You Just Thought the West was Tough
Did you see the NBA Lottery?
Neither did I. Watching it is the biggest kick in the arse. But I saw the results. And the results weren't pretty.
No, I'm not talking about how Boston and Philadelphia got the shaft in the lottery. After all, I'm not from the East coast so I don't the argument that the NBA NEEDS Boston, Philly, and NY to be good in order to survive. Those teams have history and that's good. But that's it. The NBA seems to being mighty well with the elite teams they have now. Though, if King James wasn't still battling they might be in trouble.
Actually, I'm talking about how Portland and Seattle, two Western Conference teams, hit the lottery and are in position to draft Greg Oden and Kevin Durant. Add in the fact Jermaine O'Neal is like going to LA, and the West just got a whole lot tougher.
And the Mavericks better see this as a challenge. That doesn't mean they should necessarily blow up their roster. After all, they are a year removed from a finals berth. But they must be of one mind in understanding, if they don't address glaring deficiencies, they could fall back in the pack. If that means trading for Portland's third wheel Zah Randolph, then so be it.
Randolph averaged 23 points and 10 rebounds this season and has a well above average post-up game and a perimeter shot to respect. His presence could free up Dirk Nowtizki to do what he does best. He comes with baggage, but so did Rasheed Wallace and Detroit would not have won a title without him. And you tend to think Avery Johnson could mold him into a solid defender.
The good news is the Mavs and Trailblazers are already talking. Now, we'll see if they get a deal done.
Labels: Dallas Mavericks, Dirk Nowitzki, Zach Randolph
Two Western Conference game ones have made my point about the Mavericks. Two running teams (Phoenix and Golden State) faced off against two teams that like to slow things down in the half court (San Antonio and Utah).
It's true that against a running team you have to be able to run with them. At the same time, you have to be able to force your style on the opponent at key moments. That's what the point guards (Tony Parker and Deron Williams) and the power forwards (Tim Duncan and Carlos Boozer) enabled the game one winners to do.
Now its just one game but it makes these series interesting to watch as we seek to make the Mavericks a championship team. Until then, a couple of names to consider:
Chauncey Billups- he is one of the best point guards in the league and could opt out of the final year of his contract in Detroit to pursue big money.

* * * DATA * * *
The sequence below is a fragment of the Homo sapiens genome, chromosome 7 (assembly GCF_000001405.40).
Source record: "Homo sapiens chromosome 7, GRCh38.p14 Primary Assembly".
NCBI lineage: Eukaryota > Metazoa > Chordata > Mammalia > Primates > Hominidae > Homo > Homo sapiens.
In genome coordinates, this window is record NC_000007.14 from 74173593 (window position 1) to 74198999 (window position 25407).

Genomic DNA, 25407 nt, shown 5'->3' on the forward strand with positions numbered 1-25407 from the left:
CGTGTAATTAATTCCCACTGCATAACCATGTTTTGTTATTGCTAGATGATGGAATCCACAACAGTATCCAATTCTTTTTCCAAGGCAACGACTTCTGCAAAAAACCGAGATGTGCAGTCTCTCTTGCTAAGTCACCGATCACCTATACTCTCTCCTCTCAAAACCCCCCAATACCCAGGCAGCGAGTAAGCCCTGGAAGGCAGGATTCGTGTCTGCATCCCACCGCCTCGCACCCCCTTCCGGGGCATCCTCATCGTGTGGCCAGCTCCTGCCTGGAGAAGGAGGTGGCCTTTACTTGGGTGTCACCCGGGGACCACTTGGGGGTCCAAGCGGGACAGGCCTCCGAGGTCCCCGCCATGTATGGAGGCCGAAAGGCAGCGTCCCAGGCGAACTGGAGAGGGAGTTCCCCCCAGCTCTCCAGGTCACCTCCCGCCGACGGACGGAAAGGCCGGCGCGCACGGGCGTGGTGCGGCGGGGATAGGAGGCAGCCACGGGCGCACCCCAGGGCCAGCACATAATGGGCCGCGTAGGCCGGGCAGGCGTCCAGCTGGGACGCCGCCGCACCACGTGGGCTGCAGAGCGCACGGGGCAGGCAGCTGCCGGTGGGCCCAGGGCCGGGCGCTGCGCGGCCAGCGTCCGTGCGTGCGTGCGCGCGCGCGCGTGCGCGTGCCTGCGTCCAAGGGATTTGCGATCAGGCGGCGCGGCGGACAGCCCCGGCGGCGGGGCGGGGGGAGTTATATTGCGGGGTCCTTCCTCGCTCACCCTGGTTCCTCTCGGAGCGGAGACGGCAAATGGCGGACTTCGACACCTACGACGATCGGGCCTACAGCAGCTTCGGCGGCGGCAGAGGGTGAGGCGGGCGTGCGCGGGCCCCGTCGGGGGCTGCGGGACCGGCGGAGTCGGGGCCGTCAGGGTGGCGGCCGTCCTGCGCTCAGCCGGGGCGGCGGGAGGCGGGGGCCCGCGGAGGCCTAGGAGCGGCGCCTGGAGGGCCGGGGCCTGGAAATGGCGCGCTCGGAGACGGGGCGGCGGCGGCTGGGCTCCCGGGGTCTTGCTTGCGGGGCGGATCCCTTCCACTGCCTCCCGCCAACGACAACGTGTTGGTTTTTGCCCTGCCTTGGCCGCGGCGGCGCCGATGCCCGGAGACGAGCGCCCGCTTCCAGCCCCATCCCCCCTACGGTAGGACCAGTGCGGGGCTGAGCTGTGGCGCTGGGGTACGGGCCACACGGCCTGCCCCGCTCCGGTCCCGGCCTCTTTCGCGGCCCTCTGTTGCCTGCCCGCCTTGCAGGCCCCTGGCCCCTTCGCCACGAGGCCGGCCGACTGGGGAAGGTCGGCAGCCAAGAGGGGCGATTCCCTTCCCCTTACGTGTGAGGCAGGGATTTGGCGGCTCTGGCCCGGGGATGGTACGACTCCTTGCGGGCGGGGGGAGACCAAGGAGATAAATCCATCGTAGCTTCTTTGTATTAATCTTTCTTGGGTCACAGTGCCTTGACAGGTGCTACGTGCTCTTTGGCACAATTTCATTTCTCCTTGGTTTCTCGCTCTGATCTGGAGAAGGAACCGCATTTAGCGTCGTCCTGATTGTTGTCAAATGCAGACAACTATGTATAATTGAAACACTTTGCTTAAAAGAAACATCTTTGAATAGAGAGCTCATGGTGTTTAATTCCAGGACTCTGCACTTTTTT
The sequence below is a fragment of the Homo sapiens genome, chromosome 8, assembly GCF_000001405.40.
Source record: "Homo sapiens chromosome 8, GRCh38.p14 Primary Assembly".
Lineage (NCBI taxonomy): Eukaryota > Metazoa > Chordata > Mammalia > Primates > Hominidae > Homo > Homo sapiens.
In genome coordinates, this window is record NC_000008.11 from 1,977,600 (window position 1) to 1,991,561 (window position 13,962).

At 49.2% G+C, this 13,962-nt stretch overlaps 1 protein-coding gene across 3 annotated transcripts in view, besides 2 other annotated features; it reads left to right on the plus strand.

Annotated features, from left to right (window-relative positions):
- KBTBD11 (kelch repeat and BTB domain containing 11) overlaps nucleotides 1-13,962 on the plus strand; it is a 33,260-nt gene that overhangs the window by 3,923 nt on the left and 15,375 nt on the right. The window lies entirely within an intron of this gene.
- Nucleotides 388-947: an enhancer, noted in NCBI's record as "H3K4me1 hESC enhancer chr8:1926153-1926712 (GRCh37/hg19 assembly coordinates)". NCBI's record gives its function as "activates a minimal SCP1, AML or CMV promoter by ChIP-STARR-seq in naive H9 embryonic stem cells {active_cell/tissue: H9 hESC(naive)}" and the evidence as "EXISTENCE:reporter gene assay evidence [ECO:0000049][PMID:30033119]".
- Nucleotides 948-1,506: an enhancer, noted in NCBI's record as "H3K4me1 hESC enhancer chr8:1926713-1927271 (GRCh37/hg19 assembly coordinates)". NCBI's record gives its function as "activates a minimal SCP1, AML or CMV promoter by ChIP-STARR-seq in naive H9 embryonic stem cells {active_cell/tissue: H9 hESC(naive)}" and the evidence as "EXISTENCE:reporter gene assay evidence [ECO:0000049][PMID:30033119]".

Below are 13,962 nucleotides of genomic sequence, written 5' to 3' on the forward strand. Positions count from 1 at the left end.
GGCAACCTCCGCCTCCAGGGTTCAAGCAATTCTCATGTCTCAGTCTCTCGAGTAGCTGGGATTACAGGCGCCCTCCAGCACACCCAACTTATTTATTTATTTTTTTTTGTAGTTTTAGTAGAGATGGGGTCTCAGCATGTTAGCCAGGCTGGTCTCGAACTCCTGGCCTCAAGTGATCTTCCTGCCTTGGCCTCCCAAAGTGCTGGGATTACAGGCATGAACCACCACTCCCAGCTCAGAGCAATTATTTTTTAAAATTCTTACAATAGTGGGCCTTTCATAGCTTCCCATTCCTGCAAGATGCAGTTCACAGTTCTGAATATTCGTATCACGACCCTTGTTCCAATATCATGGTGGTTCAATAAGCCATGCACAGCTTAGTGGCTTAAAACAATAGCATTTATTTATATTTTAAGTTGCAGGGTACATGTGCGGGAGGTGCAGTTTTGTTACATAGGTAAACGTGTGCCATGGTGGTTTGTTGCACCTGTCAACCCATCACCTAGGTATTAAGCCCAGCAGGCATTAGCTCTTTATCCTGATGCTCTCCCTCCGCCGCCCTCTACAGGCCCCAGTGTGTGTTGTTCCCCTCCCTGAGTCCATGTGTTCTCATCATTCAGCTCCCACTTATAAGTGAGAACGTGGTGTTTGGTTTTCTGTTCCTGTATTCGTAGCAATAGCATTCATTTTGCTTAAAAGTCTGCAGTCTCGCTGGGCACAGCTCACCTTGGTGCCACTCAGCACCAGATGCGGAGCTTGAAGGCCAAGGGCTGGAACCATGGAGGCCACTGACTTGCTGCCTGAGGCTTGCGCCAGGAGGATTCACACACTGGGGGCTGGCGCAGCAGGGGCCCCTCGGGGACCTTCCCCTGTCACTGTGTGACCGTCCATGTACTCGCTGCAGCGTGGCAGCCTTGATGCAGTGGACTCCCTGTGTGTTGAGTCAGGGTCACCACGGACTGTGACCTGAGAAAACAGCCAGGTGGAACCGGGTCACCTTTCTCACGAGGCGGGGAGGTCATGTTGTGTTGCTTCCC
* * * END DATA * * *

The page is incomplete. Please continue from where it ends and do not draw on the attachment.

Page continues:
Anderson Varejo- Not sure if he'll provide the offensive punch down low, though he's shown flashes in Cleveland. Nonetheless, he provides grit both on the boards and on defense and has the athleticism to hang with these running teams.
Labels: anderson varejo, chauncey billups, Dallas Mavericks
What we saw the last two weeks was monumnetal but not in the way we imagined. The Dallas Mavericks were absolutely embarassed by the eight-seeded Golden State Warriors in six games and join us in watching the NBA Playoffs from home. And it must be made clear, this embarrasment was much bigger than the NBA Finals collapse of last season.
Yet, these two failures highlighted common weaknesses the Mavs must address in the offseason if they want to take the next step. Cuban says they won't panic and blow up the roster but he better listen to Coach Avery Johnson and realize changes need to be made to this squad if they are to achieve their goals. Here's what I suggest:
1) Add a power post-player- The Mavs need that guy who will draw attention to the paint and away from their jump shooters, since they want to settle for jumpers rather than attack the basket. It's time we stop waiting for Dirk Nowitzki to be that guy. He may be seven feet but he is not a post player. He's great at what he does and can create mismatches but let someone else take the pressure off Dirk so he can focus on raining in jumpers.
Kevin Willis says DeSagana Diop is gaining confidence on the offensive end and, by adding strength in the offseason, will become a force. He hasn't shown enough, as of yet, to throw all your eggs in his basket though. And Pops Mensah-Bonsu has potential but he may be undersized to reign in the paint. So seek outside help to go inside.
2) Get a TRUE point guard. Stop comparing Isaiah Thomas to Jason Terry. Thomas may suck as a front office wonk, but he had heart and skill Terry does not. If point is where you want him to play, he's best suited as a backup bringing points off the bench. The Mavs need to either put the ball in Devin Harris' hands full time and find out if he can do the job, while hoping his jumpshot continues to improve or get a new starting point guard in Dallas. As for Terry, you'll probably need to trade him.
3) Get a mentally tough leader- As I said before, Dirk is great. But let's stop trying to make him something he's not. He's not Michael Jordan or Dwayne Wade or Steve Nash for that matter. He's shown some clutch tendencies but can be taken out of his game and lose confidence. I'd compare him to Scottie Pippen who was a great number two but wilted when the team was on his shoulders. That doesn't mean you need the next Michael Jordan. It just means you need that guy who refuses to fold.
Donnie Nelson, I've done you're homework for you. Now put what we've learned to work. We'll talk again in April.
Labels: Dallas Mavericks, Dirk Nowitzki, jason terry